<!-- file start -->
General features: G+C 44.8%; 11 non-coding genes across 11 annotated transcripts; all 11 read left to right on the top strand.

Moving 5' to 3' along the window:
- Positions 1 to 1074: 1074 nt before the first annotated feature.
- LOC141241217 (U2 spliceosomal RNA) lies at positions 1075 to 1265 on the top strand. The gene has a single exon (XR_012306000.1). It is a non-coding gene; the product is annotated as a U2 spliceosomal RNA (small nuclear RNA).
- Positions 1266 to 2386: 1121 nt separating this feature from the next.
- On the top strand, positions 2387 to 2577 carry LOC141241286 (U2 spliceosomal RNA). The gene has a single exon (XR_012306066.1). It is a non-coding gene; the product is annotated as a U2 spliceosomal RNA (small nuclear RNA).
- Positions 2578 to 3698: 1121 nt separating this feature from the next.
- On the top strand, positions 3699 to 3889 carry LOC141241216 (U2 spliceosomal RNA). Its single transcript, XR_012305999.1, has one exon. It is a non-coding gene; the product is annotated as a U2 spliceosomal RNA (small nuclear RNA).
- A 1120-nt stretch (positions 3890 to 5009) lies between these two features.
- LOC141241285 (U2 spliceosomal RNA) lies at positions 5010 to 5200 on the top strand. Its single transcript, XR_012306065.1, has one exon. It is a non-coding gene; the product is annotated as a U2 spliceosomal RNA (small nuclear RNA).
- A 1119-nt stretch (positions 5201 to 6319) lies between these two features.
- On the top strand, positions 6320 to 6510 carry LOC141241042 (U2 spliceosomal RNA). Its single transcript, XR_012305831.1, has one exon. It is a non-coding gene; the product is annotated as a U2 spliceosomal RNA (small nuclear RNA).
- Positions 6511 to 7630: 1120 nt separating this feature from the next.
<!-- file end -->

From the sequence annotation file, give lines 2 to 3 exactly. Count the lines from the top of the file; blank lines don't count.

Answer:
Moving 5' to 3' along the window:
- Positions 1 to 1074: 1074 nt before the first annotated feature.